Markus dela Cruz, RN
Disclaimer: This is how Mark and I manage our STEMI patients going to the Cardiac Cath lab for PCI. These are suggestions. Follow your institution’s policies.
Your Patient’s Going to the Cath Lab!
PCI (Percutaneous Coronary Intervention) is the treatment of choice for a repercussion of a patient having an active MI. It is a life-saving procedure.
- You may be a receiving facility getting transfers.
- If your facility does not have a Cath lab, you will transfer to a facility that does.
- 3 Sites of Entry: Right Radial Artery and Bilaterally Femoral
- This is a CMS reportable event and the door to balloon time is within 90 minutes.
- Preferably, you get your patient into the Cath lab WELL before the 90 minute mark because your Cath lab team have a lot to do.
Prepping Your Patient
- Get your patient butt naked! Seriously, no underwear! (A running theme!)
- IV Medlocks
- Minimum 2 IV medlocks. 3 is super!
- Avoid Right Wrist and Right Hand.
- Left arm preferred
- Vitals also include:
- Weight All medications given in the Cath lab are weight-based.
- Height intra-aortic balloon pump is sized by height
- EKGs (just leave the leads on! You’ll be repeating these!)
- Defibrillator Monitoring (use radiolucent pads)
- Telemonitoring & transport monitoring (esp. your cardiogenic shock pts)
- Not all facilities have fancy defibrillator monitors that also have BP and Pulse Ox. If you do, obviously use it!
- History Ask the patient and/or EMS what meds were given (esp. aspirin dose)
- Can we trust the Cath fellow with the original?
- If we have time, I usually make copies and tape it to the top of the stretcher and get it scanned in the ED Chart.
- Secure all property and jewelry with family member or security – label and seal the property bags.
- Keep left chest wall and right wrist clear of all jewelry.
- Document in chart where property went.
All Patients with STEMI
- If EMS gave 2 baby aspirins (81mg each), give another 2 for a full dose of 325mg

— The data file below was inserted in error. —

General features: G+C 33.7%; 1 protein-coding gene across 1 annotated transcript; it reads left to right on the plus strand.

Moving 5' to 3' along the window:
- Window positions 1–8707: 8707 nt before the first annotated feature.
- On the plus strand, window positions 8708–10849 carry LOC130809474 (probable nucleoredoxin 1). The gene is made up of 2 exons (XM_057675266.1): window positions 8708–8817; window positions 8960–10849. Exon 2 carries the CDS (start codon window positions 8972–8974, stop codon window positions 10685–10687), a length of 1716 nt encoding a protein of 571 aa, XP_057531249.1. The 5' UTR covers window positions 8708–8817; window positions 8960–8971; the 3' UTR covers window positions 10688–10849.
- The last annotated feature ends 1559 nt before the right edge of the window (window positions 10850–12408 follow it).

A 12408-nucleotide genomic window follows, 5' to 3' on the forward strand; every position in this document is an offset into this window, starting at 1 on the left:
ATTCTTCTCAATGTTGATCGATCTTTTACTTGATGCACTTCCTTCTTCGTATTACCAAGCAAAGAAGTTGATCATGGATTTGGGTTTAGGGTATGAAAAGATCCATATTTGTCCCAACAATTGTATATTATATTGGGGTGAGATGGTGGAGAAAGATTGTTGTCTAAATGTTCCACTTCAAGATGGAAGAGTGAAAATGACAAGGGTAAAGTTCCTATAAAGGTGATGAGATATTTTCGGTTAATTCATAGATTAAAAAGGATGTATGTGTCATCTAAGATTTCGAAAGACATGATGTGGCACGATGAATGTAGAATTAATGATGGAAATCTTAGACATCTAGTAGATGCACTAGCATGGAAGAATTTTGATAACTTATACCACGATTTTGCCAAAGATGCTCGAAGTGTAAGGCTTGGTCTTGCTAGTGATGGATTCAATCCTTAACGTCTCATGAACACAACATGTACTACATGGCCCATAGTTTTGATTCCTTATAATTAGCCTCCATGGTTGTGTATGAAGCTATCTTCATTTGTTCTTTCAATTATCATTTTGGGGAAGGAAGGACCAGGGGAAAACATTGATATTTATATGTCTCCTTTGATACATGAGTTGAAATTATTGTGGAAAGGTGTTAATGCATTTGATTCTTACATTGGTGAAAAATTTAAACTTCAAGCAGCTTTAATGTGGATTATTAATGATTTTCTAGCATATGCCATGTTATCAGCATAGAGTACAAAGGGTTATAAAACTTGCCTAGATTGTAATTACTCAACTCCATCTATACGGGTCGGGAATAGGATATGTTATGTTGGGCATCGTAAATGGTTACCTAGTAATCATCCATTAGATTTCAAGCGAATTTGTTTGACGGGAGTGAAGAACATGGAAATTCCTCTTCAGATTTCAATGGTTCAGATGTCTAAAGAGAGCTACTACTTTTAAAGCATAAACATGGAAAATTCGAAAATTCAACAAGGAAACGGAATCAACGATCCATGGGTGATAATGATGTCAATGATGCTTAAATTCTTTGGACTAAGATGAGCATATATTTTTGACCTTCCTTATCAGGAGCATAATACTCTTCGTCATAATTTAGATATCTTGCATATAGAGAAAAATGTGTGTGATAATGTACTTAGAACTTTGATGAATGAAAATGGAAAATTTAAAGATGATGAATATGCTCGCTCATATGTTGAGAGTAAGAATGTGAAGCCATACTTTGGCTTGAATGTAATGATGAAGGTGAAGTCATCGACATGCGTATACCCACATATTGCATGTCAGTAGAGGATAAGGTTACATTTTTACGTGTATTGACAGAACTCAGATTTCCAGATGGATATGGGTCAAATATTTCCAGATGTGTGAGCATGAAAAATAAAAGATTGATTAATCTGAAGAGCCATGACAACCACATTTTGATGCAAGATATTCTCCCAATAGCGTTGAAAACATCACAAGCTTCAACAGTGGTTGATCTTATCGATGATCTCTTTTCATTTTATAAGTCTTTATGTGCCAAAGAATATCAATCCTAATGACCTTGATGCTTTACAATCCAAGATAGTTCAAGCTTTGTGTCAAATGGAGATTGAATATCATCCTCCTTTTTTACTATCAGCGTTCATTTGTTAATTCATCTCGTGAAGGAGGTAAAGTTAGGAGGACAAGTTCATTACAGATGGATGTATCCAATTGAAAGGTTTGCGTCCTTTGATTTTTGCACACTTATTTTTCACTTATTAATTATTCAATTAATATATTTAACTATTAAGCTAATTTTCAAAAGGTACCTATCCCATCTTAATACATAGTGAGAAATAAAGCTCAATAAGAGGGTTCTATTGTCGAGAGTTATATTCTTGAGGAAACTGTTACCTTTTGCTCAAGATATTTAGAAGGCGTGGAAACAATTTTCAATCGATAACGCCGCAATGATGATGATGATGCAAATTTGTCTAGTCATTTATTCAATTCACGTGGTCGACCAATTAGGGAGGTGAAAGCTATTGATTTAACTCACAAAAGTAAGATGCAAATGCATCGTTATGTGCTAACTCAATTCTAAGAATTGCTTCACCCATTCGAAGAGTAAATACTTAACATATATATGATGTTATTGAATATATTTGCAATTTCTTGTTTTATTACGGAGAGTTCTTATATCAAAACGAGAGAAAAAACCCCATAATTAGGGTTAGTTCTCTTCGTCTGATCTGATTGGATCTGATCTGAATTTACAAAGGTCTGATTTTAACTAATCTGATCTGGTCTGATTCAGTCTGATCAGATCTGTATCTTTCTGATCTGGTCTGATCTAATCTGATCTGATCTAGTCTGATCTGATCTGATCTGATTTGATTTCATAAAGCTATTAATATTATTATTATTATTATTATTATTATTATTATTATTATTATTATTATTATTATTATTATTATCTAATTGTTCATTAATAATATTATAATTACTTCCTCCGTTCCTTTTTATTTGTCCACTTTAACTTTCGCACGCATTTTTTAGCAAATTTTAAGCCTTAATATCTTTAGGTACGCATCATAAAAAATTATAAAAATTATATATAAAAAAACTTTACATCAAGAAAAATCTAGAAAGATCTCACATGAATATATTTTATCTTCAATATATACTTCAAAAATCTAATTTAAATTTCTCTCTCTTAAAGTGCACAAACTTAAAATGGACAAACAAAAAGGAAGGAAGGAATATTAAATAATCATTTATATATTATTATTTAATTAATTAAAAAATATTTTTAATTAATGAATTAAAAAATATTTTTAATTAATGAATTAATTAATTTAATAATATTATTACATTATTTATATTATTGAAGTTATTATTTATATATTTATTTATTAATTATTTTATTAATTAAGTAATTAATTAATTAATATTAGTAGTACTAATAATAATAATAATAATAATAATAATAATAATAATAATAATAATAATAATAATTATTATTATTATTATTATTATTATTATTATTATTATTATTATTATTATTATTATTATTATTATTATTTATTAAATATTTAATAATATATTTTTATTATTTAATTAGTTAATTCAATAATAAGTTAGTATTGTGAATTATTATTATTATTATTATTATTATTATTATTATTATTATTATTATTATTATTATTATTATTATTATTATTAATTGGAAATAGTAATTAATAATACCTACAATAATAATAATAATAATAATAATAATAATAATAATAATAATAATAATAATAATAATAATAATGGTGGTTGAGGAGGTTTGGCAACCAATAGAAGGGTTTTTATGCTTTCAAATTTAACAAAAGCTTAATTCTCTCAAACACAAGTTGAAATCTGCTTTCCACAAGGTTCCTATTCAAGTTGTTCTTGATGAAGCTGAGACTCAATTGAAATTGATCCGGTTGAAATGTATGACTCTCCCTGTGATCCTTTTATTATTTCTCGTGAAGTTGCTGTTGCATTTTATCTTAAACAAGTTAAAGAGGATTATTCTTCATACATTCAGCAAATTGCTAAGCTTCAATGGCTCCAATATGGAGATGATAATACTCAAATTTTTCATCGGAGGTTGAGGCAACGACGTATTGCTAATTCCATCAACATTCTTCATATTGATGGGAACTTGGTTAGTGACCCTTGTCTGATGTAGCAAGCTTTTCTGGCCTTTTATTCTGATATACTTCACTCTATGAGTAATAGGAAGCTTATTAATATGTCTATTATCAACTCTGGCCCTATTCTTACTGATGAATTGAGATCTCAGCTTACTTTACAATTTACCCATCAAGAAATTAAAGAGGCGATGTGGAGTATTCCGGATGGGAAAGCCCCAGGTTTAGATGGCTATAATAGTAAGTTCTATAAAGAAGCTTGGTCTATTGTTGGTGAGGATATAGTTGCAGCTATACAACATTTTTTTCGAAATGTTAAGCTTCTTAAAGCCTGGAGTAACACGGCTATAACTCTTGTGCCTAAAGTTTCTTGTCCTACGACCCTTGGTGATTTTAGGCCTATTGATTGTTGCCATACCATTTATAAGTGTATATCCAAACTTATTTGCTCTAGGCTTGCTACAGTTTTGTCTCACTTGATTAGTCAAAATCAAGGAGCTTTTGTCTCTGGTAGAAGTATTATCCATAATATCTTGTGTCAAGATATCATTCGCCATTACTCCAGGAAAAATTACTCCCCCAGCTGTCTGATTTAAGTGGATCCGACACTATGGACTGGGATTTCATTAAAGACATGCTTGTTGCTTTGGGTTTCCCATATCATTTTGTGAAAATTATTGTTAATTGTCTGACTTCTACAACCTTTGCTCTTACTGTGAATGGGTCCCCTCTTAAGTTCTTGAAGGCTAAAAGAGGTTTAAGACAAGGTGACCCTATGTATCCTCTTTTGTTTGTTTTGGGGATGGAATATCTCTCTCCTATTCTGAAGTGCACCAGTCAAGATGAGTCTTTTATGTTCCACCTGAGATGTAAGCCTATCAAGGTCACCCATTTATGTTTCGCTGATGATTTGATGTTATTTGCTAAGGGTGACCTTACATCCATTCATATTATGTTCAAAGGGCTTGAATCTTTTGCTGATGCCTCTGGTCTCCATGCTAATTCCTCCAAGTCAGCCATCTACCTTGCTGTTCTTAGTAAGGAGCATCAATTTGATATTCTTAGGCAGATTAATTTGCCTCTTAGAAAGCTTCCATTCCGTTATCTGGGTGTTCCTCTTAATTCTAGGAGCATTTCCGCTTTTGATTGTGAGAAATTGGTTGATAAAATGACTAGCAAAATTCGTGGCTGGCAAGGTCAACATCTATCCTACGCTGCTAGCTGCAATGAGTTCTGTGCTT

- Most facilities are weight-based, but some still give the standard 5000 units IV
Heparin IV Myth-Buster!
- Always administer bolus dose heparin by IV. Never subcutaneous!
- IV Heparin helps prevent the existing clot to not get larger and prevents new clots
- aPTT in anticoagulated therapeutic range is the goal!
- Don’t wait for an aPTT/INR result before administering Heparin IV.
- Pts need to be anticoagulated because PCI attracts clot formation.
- Cath labs have fancy machines that measure aPTT and INR in real time and can adjust heparin as needed.
- ACT (Activated Clotting Time) Machine
- Worse case, heparin’s antidote (protamine sulfate) is readily available in the Cath lab.
If PCI w/Stents
- When did you start it?
- What’s the current dosage/rate?
- If the pt received thrombolytics and you are a receiving hospital, pt should most likely be on a heparin drip to prevent further clots. Speak with Cath fellow/cardiology/EM MD.
- NSTEMI patients boarding in your ED may be on a heparin drip. Check aPTT every 6 hours and adjust drip as needed for anticoagulated therapeutic levels – goal.
- Ask your patient if they are taking sildenafil (Viagra) or tadalafil (Cialis) for erectile dysfunction.
- Tell the Cath Lab nurse how much nitro you administered and in what form
- Preferred route is SL tabs versus paste. Works faster.
- Nitro paste can cause an accidental overdose in the Cath lab.
eptifibatide (Integrillin) Drip
- May be used for pts with elective PCI
Metformin or Sitagliptin (Januvia)
- Let your Cath lab nurse know that pt is on metformin or other DM medications.
- metformin can interact with the dye used in PCI – may cause nausea, dizziness, or vomiting. Concern for airway.
- If the patient is having an elective PCI, hold DM meds for 24 hours.
- Pt may have received thrombolytics prior to transferring to a STEMI receiving center.
- Need to know when it was given and how much
- What other medications were given (see above for pertinent list)
- Are they on a heparin drip?
Now Listen to the Episode!